The Oresund Bridge between Sweden and Denmark cost $4 billion. A tunnel for $11 million, not counting the cost overruns? For an example of how wonderful these structures are, look to the works of Santiago Calatrava and Mark Ketchum. Inspiration awaits anyone willing to peek past the WSDOT drawings.
- Dave Riggs, Seattle
Reality at the curb
Michael Goodreau is the one living in fantasyland ("Main Street light tirade," Letters to the editor, July 24). I live up 15th Northwest in Ballard and work downtown. Since I don't have the means (as Goodreau must have) to drive my car to work every day, I am forced to use the bus.
The only bus line out that way is the No. 15 and it stops near my home two times an hour. The ride downtown takes about 35 minutes. There are a few expresses in the early morning and the afternoon — and I walk five blocks north or south to catch them because they have limited stops on 15th.
Then when I get off the bus downtown, I walk seven blocks to work because it's faster than waiting for a bus I could connect with, but would have to walk two blocks to catch, then still have to walk another two blocks after getting off at the closest point to the building I work in.
I'm of the belief that most people like Goodreau will be happy only when we use our tax money to build roads that lead from the front door of their homes to the front door of the place where they work. At least the monorail and light rail will be there for people who have no other choice but to take mass transit to their jobs. And yes, I too have to get somewhere real to earn a living and pay for the darned things!
- Tim Criss, Seattle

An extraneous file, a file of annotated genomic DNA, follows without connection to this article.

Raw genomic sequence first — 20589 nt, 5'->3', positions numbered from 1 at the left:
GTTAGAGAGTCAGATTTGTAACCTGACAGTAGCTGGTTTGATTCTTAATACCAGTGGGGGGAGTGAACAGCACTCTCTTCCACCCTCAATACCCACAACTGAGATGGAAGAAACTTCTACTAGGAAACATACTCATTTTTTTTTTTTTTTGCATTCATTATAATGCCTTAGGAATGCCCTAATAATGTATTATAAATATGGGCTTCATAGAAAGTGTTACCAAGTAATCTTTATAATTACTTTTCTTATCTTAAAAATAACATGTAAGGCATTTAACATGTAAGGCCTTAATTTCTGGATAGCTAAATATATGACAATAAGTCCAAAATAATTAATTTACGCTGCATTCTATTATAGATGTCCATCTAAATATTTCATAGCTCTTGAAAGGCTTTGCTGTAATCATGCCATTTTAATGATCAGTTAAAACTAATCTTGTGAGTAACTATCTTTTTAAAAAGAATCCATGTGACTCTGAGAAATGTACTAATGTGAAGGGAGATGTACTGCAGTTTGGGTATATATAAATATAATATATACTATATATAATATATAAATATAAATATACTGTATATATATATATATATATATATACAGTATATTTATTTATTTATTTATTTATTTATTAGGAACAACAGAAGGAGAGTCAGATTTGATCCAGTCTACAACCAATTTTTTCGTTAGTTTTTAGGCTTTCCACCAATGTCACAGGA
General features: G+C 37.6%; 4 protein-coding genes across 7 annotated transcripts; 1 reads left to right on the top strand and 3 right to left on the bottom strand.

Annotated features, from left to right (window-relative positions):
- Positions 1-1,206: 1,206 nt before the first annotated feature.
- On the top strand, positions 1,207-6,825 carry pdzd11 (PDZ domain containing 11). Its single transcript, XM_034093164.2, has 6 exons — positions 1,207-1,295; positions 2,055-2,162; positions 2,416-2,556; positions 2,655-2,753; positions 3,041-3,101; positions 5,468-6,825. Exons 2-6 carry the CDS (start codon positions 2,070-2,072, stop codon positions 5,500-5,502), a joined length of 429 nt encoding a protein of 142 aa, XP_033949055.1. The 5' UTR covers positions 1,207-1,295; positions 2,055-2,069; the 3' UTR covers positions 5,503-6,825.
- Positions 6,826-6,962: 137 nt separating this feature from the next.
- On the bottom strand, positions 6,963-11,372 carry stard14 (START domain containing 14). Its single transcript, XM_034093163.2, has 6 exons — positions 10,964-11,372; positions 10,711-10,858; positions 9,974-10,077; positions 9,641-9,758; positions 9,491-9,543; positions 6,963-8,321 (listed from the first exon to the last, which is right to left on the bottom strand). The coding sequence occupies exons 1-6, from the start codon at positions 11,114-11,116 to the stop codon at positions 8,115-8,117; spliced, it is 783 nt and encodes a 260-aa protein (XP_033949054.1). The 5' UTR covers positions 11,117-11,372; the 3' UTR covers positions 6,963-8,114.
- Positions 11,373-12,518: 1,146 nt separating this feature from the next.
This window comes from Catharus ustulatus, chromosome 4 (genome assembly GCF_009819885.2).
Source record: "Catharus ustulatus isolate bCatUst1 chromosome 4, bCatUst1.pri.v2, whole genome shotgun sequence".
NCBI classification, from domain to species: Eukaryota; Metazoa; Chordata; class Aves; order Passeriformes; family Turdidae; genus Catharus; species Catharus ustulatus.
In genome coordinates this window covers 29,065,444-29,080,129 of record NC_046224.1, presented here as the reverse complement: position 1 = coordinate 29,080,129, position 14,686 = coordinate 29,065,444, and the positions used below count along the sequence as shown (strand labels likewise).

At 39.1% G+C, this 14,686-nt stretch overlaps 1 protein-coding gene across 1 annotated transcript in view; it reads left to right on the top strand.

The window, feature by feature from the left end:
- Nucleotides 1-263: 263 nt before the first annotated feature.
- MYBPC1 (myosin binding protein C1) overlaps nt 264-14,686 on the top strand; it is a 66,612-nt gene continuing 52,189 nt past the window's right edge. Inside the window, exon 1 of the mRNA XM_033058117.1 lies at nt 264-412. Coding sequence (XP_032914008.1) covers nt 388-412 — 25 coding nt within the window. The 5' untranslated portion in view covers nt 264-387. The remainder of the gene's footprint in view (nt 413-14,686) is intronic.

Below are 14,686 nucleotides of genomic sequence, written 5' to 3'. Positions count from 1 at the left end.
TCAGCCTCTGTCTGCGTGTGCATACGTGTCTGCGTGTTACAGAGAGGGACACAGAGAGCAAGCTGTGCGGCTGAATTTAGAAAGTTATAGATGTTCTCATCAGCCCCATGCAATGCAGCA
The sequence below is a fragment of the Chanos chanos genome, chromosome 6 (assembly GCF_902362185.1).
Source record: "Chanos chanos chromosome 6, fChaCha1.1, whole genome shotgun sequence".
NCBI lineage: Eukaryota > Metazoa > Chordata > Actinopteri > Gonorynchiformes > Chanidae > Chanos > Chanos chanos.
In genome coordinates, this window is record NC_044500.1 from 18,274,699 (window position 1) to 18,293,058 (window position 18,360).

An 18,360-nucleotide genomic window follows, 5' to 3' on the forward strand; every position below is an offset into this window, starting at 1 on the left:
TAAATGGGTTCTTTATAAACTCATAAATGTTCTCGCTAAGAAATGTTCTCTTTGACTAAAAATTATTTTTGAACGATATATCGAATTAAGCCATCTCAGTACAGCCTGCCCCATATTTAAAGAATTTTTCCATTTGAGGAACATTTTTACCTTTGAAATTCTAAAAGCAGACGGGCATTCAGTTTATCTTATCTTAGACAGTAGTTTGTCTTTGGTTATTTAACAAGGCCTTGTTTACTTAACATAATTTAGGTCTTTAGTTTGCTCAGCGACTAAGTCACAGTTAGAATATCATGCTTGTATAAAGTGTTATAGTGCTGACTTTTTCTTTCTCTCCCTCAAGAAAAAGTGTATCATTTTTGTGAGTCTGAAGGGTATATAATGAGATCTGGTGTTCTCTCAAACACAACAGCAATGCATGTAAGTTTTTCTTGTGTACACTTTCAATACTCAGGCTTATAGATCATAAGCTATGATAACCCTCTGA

I have written many letters to the editor, and I'm sure other readers have, pointing out conservative bias in various reports by The Times, but I don't see these letters printed. Why is it The Times felt compelled to print letters complaining about the omission of Rep. James Traficant's party affiliation? (Letters to the editor, July 27.) Since he voted with the Republicans 95 percent of the time, his Democrat affiliation is hardly significant. To put the word "liberal" next to the name "James Traficant" is laughable.
I think there is a "vast right-wing conspiracy" that is out to slander liberals and The Times is not innocent in this situation. I can only hope that enough people are still seeing through the biases of the media when they read news stories and understand, the corporate media is only looking out for itself and thrives on being called the "liberal media."
- Thomas Robert, Redmond
In a recent Associated Press article by Paul Queary, the press bias is plainly exhibited ("Millions at stake as national GOP failed to report contributions," Local News, July 23). The bias was expounded upon by the contributions of Times' Olympia bureau reporter Ralph Thomas.
The original story was mainly about irregularities of Democratic contributions by unions, yet early in the article a big play was made to demonize the Republicans. It said it could cost Republicans millions, without giving details. This article basically played down (while still subtly telling the truth) about union contributions to the Democrats.
Grant it, a small mention that the Republicans were being investigated would have been prudent. However, The Times reporter played up the Republican angle even greater. This article downplayed the facts that the unions and Democrats were investigated and found guilty on many counts of violating campaign finance laws.
Bias — there's no bias here!
- Roger Hancock, Auburn